Among the myriad Indian things whose demand is growing by the day in international markets - Indian garments, Ayurvedic medicines, Yoga and Indian fashion accessories, for instance Indian embroidery also occupies a place of pride. Indian embroidered garments are all the rage now in the international markets, and on ramps the world over.
Embroidery styles in India are as diverse as the religions followed and the languages spoken in the country. Almost every region of India has a distinct style of embroidery, practiced since generations together. This article attempts to study some of the major embroidery styles from different parts of India.
'Kantha' is a traditional embroidery style of Bengal, involving simple, running stitches. Kantha work originated in Bengal for making quilts out of waste fabric. The word 'Kantha', in fact, means 'embroidered quilt' in Bengali. The Bengalis used to arrange pieces of fabric in layers and stitch them together into a quilt using a running stitch, which later began to be known as Kantha work. This quilt would be used either to sleep on or as a blanket to cover oneself. Bengali women used to make use of old silk and muslin sarees for making quilts in this manner, instead of throwing them away.
References in literature indicate that Kantha embroidery has been in vogue for over 5 centuries. Mention about Kantha work has been made in the work Sri Sri Chaitanya Charitamrita by Krishnadas Kaviraj, which was written during this period. This is perhaps the oldest reference to Kantha work. It is also believed that Lord Buddha and his disciples used to patch rags together in a similar fashion, and make a quilt to cover themselves.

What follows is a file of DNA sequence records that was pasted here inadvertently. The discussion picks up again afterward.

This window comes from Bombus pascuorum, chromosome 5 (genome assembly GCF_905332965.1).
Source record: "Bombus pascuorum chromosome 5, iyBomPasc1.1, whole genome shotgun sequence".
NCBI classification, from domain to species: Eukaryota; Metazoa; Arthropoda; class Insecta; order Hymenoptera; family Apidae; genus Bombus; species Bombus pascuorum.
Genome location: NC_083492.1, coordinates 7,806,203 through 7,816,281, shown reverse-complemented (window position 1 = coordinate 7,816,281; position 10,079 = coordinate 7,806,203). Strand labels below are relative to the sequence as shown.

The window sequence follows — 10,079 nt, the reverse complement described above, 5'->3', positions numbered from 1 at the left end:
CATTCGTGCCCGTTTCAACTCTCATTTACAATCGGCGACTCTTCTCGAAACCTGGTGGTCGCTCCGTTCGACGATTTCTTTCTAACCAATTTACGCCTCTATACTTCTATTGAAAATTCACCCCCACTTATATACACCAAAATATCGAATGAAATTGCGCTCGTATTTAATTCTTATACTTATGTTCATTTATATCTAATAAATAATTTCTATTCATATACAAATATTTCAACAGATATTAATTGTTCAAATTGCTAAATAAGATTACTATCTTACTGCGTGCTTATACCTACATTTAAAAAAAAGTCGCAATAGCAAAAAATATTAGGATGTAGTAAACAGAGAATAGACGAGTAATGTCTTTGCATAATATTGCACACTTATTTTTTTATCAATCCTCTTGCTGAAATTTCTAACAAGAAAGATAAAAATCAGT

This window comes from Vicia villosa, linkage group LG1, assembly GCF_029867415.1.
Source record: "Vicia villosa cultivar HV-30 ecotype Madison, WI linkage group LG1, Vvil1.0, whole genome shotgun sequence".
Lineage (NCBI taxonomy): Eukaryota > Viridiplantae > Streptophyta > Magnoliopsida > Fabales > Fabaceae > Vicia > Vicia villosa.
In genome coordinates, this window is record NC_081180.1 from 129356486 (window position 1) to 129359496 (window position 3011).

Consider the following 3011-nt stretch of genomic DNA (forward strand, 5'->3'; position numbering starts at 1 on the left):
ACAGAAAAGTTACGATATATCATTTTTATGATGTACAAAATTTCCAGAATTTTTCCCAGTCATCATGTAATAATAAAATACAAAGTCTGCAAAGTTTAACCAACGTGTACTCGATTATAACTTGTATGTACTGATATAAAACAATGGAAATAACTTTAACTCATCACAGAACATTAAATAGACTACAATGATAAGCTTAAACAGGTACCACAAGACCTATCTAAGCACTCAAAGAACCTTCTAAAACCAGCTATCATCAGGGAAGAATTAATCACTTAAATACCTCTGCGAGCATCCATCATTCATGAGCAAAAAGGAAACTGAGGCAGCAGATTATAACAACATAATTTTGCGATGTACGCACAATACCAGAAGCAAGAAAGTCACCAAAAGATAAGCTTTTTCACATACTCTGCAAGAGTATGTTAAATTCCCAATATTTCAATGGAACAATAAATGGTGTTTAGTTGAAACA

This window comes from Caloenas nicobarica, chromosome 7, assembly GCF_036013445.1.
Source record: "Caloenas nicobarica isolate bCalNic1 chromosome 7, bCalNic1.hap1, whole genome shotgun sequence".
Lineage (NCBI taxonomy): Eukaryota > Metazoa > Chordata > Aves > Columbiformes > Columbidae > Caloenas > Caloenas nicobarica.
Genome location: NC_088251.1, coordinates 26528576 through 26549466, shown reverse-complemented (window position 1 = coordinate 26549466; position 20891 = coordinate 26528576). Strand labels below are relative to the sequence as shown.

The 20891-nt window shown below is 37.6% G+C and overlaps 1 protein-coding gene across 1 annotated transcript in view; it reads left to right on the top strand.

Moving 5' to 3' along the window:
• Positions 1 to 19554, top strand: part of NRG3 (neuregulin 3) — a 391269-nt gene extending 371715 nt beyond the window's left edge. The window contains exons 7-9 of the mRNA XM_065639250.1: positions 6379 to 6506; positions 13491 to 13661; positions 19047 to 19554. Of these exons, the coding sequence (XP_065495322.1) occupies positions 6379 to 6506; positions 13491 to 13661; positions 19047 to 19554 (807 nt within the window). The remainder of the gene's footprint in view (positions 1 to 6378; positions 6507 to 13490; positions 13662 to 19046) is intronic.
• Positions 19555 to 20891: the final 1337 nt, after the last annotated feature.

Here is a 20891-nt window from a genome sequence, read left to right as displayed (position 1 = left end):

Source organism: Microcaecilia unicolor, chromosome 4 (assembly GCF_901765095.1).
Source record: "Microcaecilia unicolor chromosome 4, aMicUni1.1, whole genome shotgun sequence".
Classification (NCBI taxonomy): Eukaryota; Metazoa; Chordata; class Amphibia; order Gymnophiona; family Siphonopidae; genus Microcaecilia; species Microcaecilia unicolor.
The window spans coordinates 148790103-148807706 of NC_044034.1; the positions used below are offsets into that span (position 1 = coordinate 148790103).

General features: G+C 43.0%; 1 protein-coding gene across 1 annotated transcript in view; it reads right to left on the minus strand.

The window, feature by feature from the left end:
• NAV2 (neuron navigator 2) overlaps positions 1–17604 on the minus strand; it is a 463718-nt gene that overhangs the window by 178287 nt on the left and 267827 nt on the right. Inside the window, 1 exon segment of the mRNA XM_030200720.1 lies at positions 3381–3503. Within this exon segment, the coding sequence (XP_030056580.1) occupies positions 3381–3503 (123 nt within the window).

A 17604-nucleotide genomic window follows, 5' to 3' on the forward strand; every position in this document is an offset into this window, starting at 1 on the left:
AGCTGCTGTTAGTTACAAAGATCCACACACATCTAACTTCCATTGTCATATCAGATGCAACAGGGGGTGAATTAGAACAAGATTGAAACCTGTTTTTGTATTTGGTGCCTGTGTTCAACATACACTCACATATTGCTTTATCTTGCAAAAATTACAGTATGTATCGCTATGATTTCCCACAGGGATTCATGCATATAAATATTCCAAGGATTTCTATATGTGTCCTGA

Both simple as well as elaborate motifs can be used in Kantha work. Usually, images of gods and goddesses, flowers, animals as well as geometric patterns are used as motifs in this kind of embroidery.
The Banjaras, a nomadic tribe largely settled in Rajasthan, practice a distinct style of embroidery. It is popularly known as 'Banjara embroidery'. Sometimes, in Banjara embroidery, pieces of animal bones, gold, silver, brass, mirrors and cowries are also used. Banjara embroidery is very colourful and vibrant.
Initially, Banjara embroidery was restricted to the traditional skirts worn by the women of the community. However, with the passage of time, it began to make an appearance on other clothing items, such as blouses and jackets. Nowadays, this kind of embroidery is found on a number of items, ranging from bags and belts to bed spreads and wall hangings.
'Banni embroidery' refers to a kind of embroidery done by people belonging to the Banni community in Kutch. It is also known as 'Heer Bharat'. It makes use of brightly coloured threads; yellow, red and orange are the most commonly used colours. Beads and mirrors are also widely used for added effect.
Usually, silk floss is used for the embroidery. Chain stitches and buttonhole stitches are commonly used in the Banni style of embroidery.
The Kathis are a nomadic tribe living in the state of Gujarat. They practice a unique style of embroidery, which is known as 'Kathi embroidery' or 'Kathi work'. Usually, this kind of embroidery is done on a black-coloured background, using threads in bright colours. Colours such as red, orange, purple, yellow and white are commonly used to create the designs, while green and blue are used in small quantities for the purpose of highlighting.
Commonly, designs from Hindu mythology, flowers, leaves, animals and birds are used as motifs in Kathi embroidery. Darn stitches, chain stitches, as well as a combination of chain and interlacing stitches are used in this kind of embroidery, for the outlines of the motifs. Herringbone stitches are used to fill in these outlines. Sometimes, mirrors are also used to create additional effect.
The Soof style of embroidery is practiced by the people belonging to the Megwar, Rajput, Soof and Sodha communities. It is a style of embroidery that uses simple stitches, which are also called 'soof'.
Soof embroidery usually involves geometrical patterns. Usually, the patterns are not pre-drawn, but are developed as and when the embroidery progresses. The most common motif found in Soof embroidery is a wave, known as 'lehar'.
The Aari embroidery is a special style of embroidery, practiced by the Muslim cobbler community. The word 'Aari' has been derived from the word 'Aar', which is the special type of needle used for this style of embroidery. Small chain stitches are commonly used in Aari embroidery, creating a rather intricate look.